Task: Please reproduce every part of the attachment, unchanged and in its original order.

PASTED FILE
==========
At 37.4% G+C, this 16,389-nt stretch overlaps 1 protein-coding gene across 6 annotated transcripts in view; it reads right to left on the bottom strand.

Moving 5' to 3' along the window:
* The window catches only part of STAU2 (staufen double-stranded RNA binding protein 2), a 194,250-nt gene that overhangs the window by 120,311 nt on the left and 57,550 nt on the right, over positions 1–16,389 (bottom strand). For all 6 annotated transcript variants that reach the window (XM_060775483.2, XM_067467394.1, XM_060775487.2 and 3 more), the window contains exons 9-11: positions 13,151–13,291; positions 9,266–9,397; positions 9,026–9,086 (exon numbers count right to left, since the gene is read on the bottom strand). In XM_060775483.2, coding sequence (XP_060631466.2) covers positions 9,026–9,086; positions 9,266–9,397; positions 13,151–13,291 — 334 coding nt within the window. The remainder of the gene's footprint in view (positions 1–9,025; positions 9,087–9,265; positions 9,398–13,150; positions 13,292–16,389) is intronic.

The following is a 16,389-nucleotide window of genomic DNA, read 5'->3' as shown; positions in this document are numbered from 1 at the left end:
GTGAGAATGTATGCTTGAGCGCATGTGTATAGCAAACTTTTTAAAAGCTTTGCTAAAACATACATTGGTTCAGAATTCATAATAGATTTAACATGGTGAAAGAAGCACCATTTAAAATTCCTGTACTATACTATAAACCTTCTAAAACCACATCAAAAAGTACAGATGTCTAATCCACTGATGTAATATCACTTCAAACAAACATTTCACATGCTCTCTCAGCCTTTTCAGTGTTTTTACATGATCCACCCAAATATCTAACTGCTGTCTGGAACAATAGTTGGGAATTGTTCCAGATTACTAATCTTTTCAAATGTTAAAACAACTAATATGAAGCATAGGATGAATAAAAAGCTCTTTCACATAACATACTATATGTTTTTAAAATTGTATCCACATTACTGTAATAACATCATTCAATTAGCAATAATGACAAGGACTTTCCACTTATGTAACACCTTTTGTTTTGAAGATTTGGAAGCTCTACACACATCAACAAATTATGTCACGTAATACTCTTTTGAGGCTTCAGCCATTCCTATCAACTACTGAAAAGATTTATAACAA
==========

At 37.4% G+C, this 16,389-nt stretch overlaps 1 protein-coding gene across 6 annotated transcripts in view; it reads right to left on the bottom strand.

Moving 5' to 3' along the window:
* The window catches only part of STAU2 (staufen double-stranded RNA binding protein 2), a 194,250-nt gene that overhangs the window by 120,311 nt on the left and 57,550 nt on the right, over positions 1–16,389 (bottom strand). For all 6 annotated transcript variants that reach the window (XM_060775483.2, XM_067467394.1, XM_060775487.2 and 3 more), the window contains exons 9-11: positions 13,151–13,291; positions 9,266–9,397; positions 9,026–9,086 (exon numbers count right to left, since the gene is read on the bottom strand). In XM_060775483.2, coding sequence (XP_060631466.2) covers positions 9,026–9,086; positions 9,266–9,397; positions 13,151–13,291 — 334 coding nt within the window. The remainder of the gene's footprint in view (positions 1–9,025; positions 9,087–9,265; positions 9,398–13,150; positions 13,292–16,389) is intronic.

The following is a 16,389-nucleotide window of genomic DNA, read 5'->3' as shown; positions in this document are numbered from 1 at the left end:
GTGAGAATGTATGCTTGAGCGCATGTGTATAGCAAACTTTTTAAAAGCTTTGCTAAAACATACATTGGTTCAGAATTCATAATAGATTTAACATGGTGAAAGAAGCACCATTTAAAATTCCTGTACTATACTATAAACCTTCTAAAACCACATCAAAAAGTACAGATGTCTAATCCACTGATGTAATATCACTTCAAACAAACATTTCACATGCTCTCTCAGCCTTTTCAGTGTTTTTACATGATCCACCCAAATATCTAACTGCTGTCTGGAACAATAGTTGGGAATTGTTCCAGATTACTAATCTTTTCAAATGTTAAAACAACTAATATGAAGCATAGGATGAATAAAAAGCTCTTTCACATAACATACTATATGTTTTTAAAATTGTATCCACATTACTGTAATAACATCATTCAATTAGCAATAATGACAAGGACTTTCCACTTATGTAACACCTTTTGTTTTGAAGATTTGGAAGCTCTACACACATCAACAAATTATGTCACGTAATACTCTTTTGAGGCTTCAGCCATTCCTATCAACTACTGAAAAGATTTATAACAA